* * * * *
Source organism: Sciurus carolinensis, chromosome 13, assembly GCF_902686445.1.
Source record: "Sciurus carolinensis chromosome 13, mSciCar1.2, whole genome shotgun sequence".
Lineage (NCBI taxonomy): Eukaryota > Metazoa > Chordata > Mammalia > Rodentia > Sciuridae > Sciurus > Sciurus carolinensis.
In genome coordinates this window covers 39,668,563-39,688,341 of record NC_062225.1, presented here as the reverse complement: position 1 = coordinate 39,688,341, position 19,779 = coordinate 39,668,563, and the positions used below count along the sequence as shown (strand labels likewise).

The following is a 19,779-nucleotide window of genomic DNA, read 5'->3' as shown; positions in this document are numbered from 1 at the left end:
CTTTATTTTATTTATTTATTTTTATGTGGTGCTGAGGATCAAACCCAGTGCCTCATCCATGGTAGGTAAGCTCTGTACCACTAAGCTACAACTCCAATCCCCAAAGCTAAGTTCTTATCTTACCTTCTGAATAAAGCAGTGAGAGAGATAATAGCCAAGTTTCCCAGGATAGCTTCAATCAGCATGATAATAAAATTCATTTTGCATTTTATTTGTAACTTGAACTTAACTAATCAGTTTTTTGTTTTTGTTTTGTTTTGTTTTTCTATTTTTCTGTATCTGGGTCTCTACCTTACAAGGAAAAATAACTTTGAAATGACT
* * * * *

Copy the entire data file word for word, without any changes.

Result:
Source organism: Sciurus carolinensis, chromosome 13, assembly GCF_902686445.1.
Source record: "Sciurus carolinensis chromosome 13, mSciCar1.2, whole genome shotgun sequence".
Lineage (NCBI taxonomy): Eukaryota > Metazoa > Chordata > Mammalia > Rodentia > Sciuridae > Sciurus > Sciurus carolinensis.
In genome coordinates this window covers 39,668,563-39,688,341 of record NC_062225.1, presented here as the reverse complement: position 1 = coordinate 39,688,341, position 19,779 = coordinate 39,668,563, and the positions used below count along the sequence as shown (strand labels likewise).

The following is a 19,779-nucleotide window of genomic DNA, read 5'->3' as shown; positions in this document are numbered from 1 at the left end:
CTTTATTTTATTTATTTATTTTTATGTGGTGCTGAGGATCAAACCCAGTGCCTCATCCATGGTAGGTAAGCTCTGTACCACTAAGCTACAACTCCAATCCCCAAAGCTAAGTTCTTATCTTACCTTCTGAATAAAGCAGTGAGAGAGATAATAGCCAAGTTTCCCAGGATAGCTTCAATCAGCATGATAATAAAATTCATTTTGCATTTTATTTGTAACTTGAACTTAACTAATCAGTTTTTTGTTTTTGTTTTGTTTTGTTTTTCTATTTTTCTGTATCTGGGTCTCTACCTTACAAGGAAAAATAACTTTGAAATGACT